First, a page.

Acting is all about bodies, and Christian Bale wants us to watch his transform. In American Psycho, he is 90 kilos of muscle flexing in the mirror. In The Machinist, he is all sharp bones and a hollowed out stomach. In Vice, he is carrying an extra 20 kilos of fat—concentrated mostly in his neck via the help of a nifty three thousand dollar machine. But, of course, Christian Bale isn’t just a fat guy or a thin guy: his body, he tells us, is a shrine to his craft.
In a culture preoccupied with bodies, a famous actor gaining or losing weight is sure to lend hype to their upcoming film. Articles pop up about them either passing out or guzzling melted butter for three months, and we wonder out loud whether they’ve taken it all too far. It’s a mix of outrage and awe at the actor’s commitment, all with hush-hush descriptions of “going method” mixed in.
Method acting, known as “the method”, is a theory of acting that aims to dig deep into an actor’s psychology and produce authentic emotions. The method is an Americanisation of Konstantin Stanislavsky’s famous “system” of acting — a series of exercises that helped actors prepare for performances in a naturalistic style. Developed by Lee Strasberg, Stella Adler and Richard Meisner in the 1930s, it was popularised in the decades to come. Amongst the followers of the method are some of the most critically acclaimed actors of the last hundred years, including Robert DeNiro, Marlon Brando and Al Pacino, but the practice remains highly controversial. In method acting, the goal isn’t just to convincingly play a part, it is to actually embody it, which is where the danger comes in.
Any form of acting, by definition, makes demands on the body and mind of the performer — and few make more demands than the method. Many people, including method acting’s co-developer Stella Adler, have criticised branches of the method (particularly Strasberg’s) for straying from Stanislavsky’s vision and introducing exercises designed to dredge up an actor’s emotional traumas. In Richard Horby’s words, the method’s “fetishisation of emotion” and authentic experience gets in the way of the actor’s ability to, well, act.
However, it is hard to imagine that Strasberg could have foreseen the way that his acting philosophy would combine with our culture of individualism and media saturation. Today, the method carries cultural baggage with it in the form of stories, of actors like Heath Ledger whose deaths are synonymous with the extremes of authenticity to which they took their performances. Rather than repel, these stories serve to titillate, and our media ecosystem chomps at the bit for more stories of actors suffering in the name of their art — particularly if they can be published beside a bikini picture. When Lily Collins risks re-triggering her own eating disorder and loses 10 kilos to play an anorexic teenager, she’s rewarded by articles celebrating her bravery, alongside plenty of pictures of her emaciated body for readers to stare at. For readers, her decision to toe the line of her own health and sanity is a testament to the authenticity of her performance, and her transformation satisfies our desire to consume images of the bodies we consider as ‘other’: invited by Collins herself to look upon hers with horror.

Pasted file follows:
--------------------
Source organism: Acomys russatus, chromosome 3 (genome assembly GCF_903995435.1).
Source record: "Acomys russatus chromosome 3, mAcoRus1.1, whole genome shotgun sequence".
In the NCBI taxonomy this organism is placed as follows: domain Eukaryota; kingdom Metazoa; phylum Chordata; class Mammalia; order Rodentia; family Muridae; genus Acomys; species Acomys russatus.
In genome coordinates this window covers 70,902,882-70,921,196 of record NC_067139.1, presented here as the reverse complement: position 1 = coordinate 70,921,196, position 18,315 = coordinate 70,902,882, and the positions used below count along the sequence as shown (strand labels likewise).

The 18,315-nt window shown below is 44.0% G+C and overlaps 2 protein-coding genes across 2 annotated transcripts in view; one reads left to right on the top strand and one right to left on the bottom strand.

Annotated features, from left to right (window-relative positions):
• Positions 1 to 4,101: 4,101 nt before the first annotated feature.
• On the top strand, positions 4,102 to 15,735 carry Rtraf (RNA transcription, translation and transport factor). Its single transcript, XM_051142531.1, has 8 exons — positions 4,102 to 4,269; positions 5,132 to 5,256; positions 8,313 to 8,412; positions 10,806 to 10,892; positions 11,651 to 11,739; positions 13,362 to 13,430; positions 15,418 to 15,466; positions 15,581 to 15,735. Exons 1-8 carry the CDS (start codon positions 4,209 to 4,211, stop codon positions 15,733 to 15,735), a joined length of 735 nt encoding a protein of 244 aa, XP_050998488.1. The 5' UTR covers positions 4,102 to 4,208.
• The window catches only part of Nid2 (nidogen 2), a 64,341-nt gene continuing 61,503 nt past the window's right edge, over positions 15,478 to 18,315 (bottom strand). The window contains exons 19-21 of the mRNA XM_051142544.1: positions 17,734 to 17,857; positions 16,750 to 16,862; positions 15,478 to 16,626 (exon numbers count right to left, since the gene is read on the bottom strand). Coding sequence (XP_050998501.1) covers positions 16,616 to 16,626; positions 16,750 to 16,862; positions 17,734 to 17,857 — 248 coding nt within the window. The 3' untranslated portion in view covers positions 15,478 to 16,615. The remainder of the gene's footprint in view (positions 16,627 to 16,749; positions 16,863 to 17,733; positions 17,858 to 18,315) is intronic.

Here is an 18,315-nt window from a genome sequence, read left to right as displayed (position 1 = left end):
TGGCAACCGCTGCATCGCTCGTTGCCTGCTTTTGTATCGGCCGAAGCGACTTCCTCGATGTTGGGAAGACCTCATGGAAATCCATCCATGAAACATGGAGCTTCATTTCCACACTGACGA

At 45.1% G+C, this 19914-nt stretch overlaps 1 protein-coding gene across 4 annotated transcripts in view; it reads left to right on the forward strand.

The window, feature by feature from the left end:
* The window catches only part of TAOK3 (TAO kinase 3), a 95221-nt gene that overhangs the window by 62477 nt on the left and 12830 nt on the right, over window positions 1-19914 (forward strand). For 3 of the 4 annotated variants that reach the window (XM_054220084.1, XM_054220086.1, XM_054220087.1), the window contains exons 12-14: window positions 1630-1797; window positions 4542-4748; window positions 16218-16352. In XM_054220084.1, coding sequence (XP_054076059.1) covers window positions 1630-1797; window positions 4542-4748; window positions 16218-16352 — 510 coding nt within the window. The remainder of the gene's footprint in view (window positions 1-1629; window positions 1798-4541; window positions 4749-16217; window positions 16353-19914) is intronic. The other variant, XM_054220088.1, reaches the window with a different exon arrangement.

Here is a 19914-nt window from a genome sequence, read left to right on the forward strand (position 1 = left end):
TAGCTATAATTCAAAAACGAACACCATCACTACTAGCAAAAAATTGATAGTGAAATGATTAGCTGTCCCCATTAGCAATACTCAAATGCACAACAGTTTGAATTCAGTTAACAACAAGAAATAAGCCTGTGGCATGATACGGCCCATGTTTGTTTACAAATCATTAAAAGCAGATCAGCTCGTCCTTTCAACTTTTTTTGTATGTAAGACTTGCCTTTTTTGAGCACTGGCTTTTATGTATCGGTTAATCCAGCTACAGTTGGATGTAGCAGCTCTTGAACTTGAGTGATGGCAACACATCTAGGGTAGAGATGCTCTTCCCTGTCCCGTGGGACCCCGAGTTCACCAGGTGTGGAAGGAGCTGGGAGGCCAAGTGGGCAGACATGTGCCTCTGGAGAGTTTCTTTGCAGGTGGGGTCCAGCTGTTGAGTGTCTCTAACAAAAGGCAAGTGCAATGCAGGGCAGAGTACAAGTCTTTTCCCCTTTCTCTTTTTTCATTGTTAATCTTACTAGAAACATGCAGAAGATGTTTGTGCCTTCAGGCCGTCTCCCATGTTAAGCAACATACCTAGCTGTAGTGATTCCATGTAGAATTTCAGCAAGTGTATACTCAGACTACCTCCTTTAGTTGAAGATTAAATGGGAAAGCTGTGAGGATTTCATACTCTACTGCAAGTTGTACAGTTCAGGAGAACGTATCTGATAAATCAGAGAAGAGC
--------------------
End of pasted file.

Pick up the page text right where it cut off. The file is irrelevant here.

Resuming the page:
This problem exists in higher-brow discussions of acting, too. At awards shows, actors are celebrated on the basis of their individual achievements, and the condition that their performance reaches a higher level of authenticity than that of their peers. And, for this benchmark of authenticity to be achieved in the eyes of the image-hungry audience, there is no clearer way than for it to be literally manifested in the body of the actor.
As David Krasner points out in his book Method Acting Reconsidered, it has become trendy for scholars to criticise the method despite its deeply embedded role in our culture. This year, Brendan Fraser took home the Oscar for his starring role in The Whale, but his performance drew criticism from activists because of his lack of lived experience in a fat body. We can’t deny that our culture values lived experience in its storytellers, but we haven’t yet paved the way forward for actors who do more than flirt with the idea of living in marginalised bodies: actors in these bodies, particularly fat actors, find it harder to break into the industry and escape being typecast for their body shape and size.
Casting actors who don’t simply try on these bodies satisfies the method’s demand for authenticity but not of the demands of the Hollywood apparatus at large. After all, part of a celebrity’s job is to sell the clothes they wear on the red carpet and pose on magazine covers; the purpose of these images is to appeal to Westernised beauty standards, so participation becomes fundamentally inaccessible to actors whose bodies aren’t considered conventionally attractive. To change the status quo, we need to challenge why these bodies are othered, and to challenge why we see adopting them for a short period of time as a sign of an actor’s self-sacrifice.
Behind every shocking body transformation onscreen is a desire to consume images of marginalised bodies, and to court the danger that temporarily adopting these bodies presents. To create change, we need to interrogate why we find these bodies so shocking in the first place.